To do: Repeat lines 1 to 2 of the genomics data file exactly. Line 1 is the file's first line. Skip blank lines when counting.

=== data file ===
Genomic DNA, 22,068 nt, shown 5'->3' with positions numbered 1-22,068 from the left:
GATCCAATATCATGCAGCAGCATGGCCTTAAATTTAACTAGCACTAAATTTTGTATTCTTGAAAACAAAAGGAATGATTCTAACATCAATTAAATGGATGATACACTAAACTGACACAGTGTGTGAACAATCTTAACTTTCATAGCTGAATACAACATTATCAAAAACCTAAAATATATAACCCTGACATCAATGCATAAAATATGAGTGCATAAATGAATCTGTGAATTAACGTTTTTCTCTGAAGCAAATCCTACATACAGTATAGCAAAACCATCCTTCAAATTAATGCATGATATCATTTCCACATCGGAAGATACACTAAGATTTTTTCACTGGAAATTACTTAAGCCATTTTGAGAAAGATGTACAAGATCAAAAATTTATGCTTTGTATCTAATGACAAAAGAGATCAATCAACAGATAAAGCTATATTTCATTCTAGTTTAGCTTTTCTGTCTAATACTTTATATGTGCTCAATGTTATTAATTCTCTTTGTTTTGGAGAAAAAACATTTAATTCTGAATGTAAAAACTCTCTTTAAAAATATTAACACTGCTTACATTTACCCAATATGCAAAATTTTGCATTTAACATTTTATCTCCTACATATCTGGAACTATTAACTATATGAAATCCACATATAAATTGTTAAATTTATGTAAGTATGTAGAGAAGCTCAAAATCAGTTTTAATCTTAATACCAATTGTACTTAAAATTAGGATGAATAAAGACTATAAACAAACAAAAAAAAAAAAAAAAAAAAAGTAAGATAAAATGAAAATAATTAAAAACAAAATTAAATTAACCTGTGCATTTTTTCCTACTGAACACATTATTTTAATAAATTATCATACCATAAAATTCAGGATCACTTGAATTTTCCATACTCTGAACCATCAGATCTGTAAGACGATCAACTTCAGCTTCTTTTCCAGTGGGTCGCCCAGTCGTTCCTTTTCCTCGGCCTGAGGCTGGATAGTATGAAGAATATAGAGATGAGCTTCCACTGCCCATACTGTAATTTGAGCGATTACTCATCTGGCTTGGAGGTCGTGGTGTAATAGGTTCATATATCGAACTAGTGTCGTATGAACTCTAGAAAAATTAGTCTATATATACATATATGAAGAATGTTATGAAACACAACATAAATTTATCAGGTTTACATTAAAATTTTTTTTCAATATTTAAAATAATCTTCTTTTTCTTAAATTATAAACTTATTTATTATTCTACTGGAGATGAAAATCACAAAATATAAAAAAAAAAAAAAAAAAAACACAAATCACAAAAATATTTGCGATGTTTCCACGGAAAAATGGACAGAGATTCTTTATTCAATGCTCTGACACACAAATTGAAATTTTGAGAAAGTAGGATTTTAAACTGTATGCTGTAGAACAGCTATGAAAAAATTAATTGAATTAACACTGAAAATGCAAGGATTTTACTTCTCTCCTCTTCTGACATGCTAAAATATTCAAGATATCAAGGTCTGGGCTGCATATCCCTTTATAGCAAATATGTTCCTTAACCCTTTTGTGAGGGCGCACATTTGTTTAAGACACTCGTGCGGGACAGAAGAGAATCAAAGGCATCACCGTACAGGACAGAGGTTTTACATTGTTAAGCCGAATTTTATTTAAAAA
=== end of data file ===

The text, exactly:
Genomic DNA, 22,068 nt, shown 5'->3' with positions numbered 1-22,068 from the left:
GATCCAATATCATGCAGCAGCATGGCCTTAAATTTAACTAGCACTAAATTTTGTATTCTTGAAAACAAAAGGAATGATTCTAACATCAATTAAATGGATGATACACTAAACTGACACAGTGTGTGAACAATCTTAACTTTCATAGCTGAATACAACATTATCAAAAACCTAAAATATATAACCCTGACATCAATGCATAAAATATGAGTGCATAAATGAATCTGTGAATTAACGTTTTTCTCTGAAGCAAATCCTACATACAGTATAGCAAAACCATCCTTCAAATTAATGCATGATATCATTTCCACATCGGAAGATACACTAAGATTTTTTCACTGGAAATTACTTAAGCCATTTTGAGAAAGATGTACAAGATCAAAAATTTATGCTTTGTATCTAATGACAAAAGAGATCAATCAACAGATAAAGCTATATTTCATTCTAGTTTAGCTTTTCTGTCTAATACTTTATATGTGCTCAATGTTATTAATTCTCTTTGTTTTGGAGAAAAAACATTTAATTCTGAATGTAAAAACTCTCTTTAAAAATATTAACACTGCTTACATTTACCCAATATGCAAAATTTTGCATTTAACATTTTATCTCCTACATATCTGGAACTATTAACTATATGAAATCCACATATAAATTGTTAAATTTATGTAAGTATGTAGAGAAGCTCAAAATCAGTTTTAATCTTAATACCAATTGTACTTAAAATTAGGATGAATAAAGACTATAAACAAACAAAAAAAAAAAAAAAAAAAAAGTAAGATAAAATGAAAATAATTAAAAACAAAATTAAATTAACCTGTGCATTTTTTCCTACTGAACACATTATTTTAATAAATTATCATACCATAAAATTCAGGATCACTTGAATTTTCCATACTCTGAACCATCAGATCTGTAAGACGATCAACTTCAGCTTCTTTTCCAGTGGGTCGCCCAGTCGTTCCTTTTCCTCGGCCTGAGGCTGGATAGTATGAAGAATATAGAGATGAGCTTCCACTGCCCATACTGTAATTTGAGCGATTACTCATCTGGCTTGGAGGTCGTGGTGTAATAGGTTCATATATCGAACTAGTGTCGTATGAACTCTAGAAAAATTAGTCTATATATACATATATGAAGAATGTTATGAAACACAACATAAATTTATCAGGTTTACATTAAAATTTTTTTTCAATATTTAAAATAATCTTCTTTTTCTTAAATTATAAACTTATTTATTATTCTACTGGAGATGAAAATCACAAAATATAAAAAAAAAAAAAAAAAAAACACAAATCACAAAAATATTTGCGATGTTTCCACGGAAAAATGGACAGAGATTCTTTATTCAATGCTCTGACACACAAATTGAAATTTTGAGAAAGTAGGATTTTAAACTGTATGCTGTAGAACAGCTATGAAAAAATTAATTGAATTAACACTGAAAATGCAAGGATTTTACTTCTCTCCTCTTCTGACATGCTAAAATATTCAAGATATCAAGGTCTGGGCTGCATATCCCTTTATAGCAAATATGTTCCTTAACCCTTTTGTGAGGGCGCACATTTGTTTAAGACACTCGTGCGGGACAGAAGAGAATCAAAGGCATCACCGTACAGGACAGAGGTTTTACATTGTTAAGCCGAATTTTATTTAAAAA